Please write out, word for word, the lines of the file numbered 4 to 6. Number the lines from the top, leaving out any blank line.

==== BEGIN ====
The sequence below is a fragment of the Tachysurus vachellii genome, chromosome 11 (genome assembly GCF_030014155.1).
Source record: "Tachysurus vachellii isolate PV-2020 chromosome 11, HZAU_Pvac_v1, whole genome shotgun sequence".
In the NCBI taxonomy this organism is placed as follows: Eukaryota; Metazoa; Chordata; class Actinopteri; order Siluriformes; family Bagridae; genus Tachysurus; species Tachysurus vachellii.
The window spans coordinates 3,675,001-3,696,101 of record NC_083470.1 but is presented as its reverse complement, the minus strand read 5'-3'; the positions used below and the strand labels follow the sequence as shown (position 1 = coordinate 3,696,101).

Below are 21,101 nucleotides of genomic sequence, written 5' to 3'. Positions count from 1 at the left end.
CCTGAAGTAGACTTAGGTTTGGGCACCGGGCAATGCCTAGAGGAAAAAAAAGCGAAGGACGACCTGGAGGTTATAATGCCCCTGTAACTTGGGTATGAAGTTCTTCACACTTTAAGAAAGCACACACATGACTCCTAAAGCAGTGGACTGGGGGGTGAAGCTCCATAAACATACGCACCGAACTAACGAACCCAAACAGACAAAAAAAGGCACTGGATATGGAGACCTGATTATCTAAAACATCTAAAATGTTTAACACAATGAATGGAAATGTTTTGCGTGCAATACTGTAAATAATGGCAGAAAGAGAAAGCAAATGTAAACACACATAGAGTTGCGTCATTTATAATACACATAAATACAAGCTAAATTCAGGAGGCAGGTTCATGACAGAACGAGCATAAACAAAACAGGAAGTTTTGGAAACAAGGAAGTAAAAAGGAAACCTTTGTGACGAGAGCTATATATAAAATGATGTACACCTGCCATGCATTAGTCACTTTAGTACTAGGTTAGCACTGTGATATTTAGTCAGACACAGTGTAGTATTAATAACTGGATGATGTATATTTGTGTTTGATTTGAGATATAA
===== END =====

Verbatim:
The window spans coordinates 3,675,001-3,696,101 of record NC_083470.1 but is presented as its reverse complement, the minus strand read 5'-3'; the positions used below and the strand labels follow the sequence as shown (position 1 = coordinate 3,696,101).

Below are 21,101 nucleotides of genomic sequence, written 5' to 3'. Positions count from 1 at the left end.
CCTGAAGTAGACTTAGGTTTGGGCACCGGGCAATGCCTAGAGGAAAAAAAAGCGAAGGACGACCTGGAGGTTATAATGCCCCTGTAACTTGGGTATGAAGTTCTTCACACTTTAAGAAAGCACACACATGACTCCTAAAGCAGTGGACTGGGGGGTGAAGCTCCATAAACATACGCACCGAACTAACGAACCCAAACAGACAAAAAAAGGCACTGGATATGGAGACCTGATTATCTAAAACATCTAAAATGTTTAACACAATGAATGGAAATGTTTTGCGTGCAATACTGTAAATAATGGCAGAAAGAGAAAGCAAATGTAAACACACATAGAGTTGCGTCATTTATAATACACATAAATACAAGCTAAATTCAGGAGGCAGGTTCATGACAGAACGAGCATAAACAAAACAGGAAGTTTTGGAAACAAGGAAGTAAAAAGGAAACCTTTGTGACGAGAGCTATATATAAAATGATGTACACCTGCCATGCATTAGTCACTTTAGTACTAGGTTAGCACTGTGATATTTAGTCAGACACAGTGTAGTATTAATAACTGGATGATGTATATTTGTGTTTGATTTGAGATATAA